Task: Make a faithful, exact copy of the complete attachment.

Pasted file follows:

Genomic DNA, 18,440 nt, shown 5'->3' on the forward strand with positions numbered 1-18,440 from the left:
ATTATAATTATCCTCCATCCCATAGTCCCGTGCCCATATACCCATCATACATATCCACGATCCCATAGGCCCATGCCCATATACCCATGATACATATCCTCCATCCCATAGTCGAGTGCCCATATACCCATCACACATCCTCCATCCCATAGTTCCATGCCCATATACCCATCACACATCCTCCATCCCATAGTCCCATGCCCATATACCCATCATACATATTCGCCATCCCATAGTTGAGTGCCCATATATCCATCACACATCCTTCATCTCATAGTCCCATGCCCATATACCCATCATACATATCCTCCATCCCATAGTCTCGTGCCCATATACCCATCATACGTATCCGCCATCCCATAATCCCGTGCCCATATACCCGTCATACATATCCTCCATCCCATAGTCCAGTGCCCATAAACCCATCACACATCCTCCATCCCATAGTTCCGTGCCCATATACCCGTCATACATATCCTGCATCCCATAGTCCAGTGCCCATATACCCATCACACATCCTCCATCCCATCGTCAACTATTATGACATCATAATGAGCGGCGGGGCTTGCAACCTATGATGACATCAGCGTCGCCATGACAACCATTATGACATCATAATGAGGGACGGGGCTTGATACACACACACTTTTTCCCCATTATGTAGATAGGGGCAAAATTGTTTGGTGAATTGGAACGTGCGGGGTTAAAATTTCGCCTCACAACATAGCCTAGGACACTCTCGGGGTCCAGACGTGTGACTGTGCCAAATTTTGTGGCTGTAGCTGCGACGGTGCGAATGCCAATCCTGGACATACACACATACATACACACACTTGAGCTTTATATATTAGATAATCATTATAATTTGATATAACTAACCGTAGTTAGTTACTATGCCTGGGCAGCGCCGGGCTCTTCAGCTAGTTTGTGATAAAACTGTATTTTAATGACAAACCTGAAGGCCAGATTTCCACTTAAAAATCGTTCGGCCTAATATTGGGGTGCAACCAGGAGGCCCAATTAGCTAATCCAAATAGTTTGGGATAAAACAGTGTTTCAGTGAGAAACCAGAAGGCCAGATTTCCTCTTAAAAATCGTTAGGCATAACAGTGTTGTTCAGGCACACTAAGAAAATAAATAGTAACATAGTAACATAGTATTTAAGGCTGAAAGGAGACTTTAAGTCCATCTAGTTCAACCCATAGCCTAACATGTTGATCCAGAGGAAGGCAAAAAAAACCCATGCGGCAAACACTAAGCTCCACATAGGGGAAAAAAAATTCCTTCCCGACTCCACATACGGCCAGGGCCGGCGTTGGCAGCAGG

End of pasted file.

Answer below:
Genomic DNA, 18,440 nt, shown 5'->3' on the forward strand with positions numbered 1-18,440 from the left:
ATTATAATTATCCTCCATCCCATAGTCCCGTGCCCATATACCCATCATACATATCCACGATCCCATAGGCCCATGCCCATATACCCATGATACATATCCTCCATCCCATAGTCGAGTGCCCATATACCCATCACACATCCTCCATCCCATAGTTCCATGCCCATATACCCATCACACATCCTCCATCCCATAGTCCCATGCCCATATACCCATCATACATATTCGCCATCCCATAGTTGAGTGCCCATATATCCATCACACATCCTTCATCTCATAGTCCCATGCCCATATACCCATCATACATATCCTCCATCCCATAGTCTCGTGCCCATATACCCATCATACGTATCCGCCATCCCATAATCCCGTGCCCATATACCCGTCATACATATCCTCCATCCCATAGTCCAGTGCCCATAAACCCATCACACATCCTCCATCCCATAGTTCCGTGCCCATATACCCGTCATACATATCCTGCATCCCATAGTCCAGTGCCCATATACCCATCACACATCCTCCATCCCATCGTCAACTATTATGACATCATAATGAGCGGCGGGGCTTGCAACCTATGATGACATCAGCGTCGCCATGACAACCATTATGACATCATAATGAGGGACGGGGCTTGATACACACACACTTTTTCCCCATTATGTAGATAGGGGCAAAATTGTTTGGTGAATTGGAACGTGCGGGGTTAAAATTTCGCCTCACAACATAGCCTAGGACACTCTCGGGGTCCAGACGTGTGACTGTGCCAAATTTTGTGGCTGTAGCTGCGACGGTGCGAATGCCAATCCTGGACATACACACATACATACACACACTTGAGCTTTATATATTAGATAATCATTATAATTTGATATAACTAACCGTAGTTAGTTACTATGCCTGGGCAGCGCCGGGCTCTTCAGCTAGTTTGTGATAAAACTGTATTTTAATGACAAACCTGAAGGCCAGATTTCCACTTAAAAATCGTTCGGCCTAATATTGGGGTGCAACCAGGAGGCCCAATTAGCTAATCCAAATAGTTTGGGATAAAACAGTGTTTCAGTGAGAAACCAGAAGGCCAGATTTCCTCTTAAAAATCGTTAGGCATAACAGTGTTGTTCAGGCACACTAAGAAAATAAATAGTAACATAGTAACATAGTATTTAAGGCTGAAAGGAGACTTTAAGTCCATCTAGTTCAACCCATAGCCTAACATGTTGATCCAGAGGAAGGCAAAAAAAACCCATGCGGCAAACACTAAGCTCCACATAGGGGAAAAAAAATTCCTTCCCGACTCCACATACGGCCAGGGCCGGCGTTGGCAGCAGG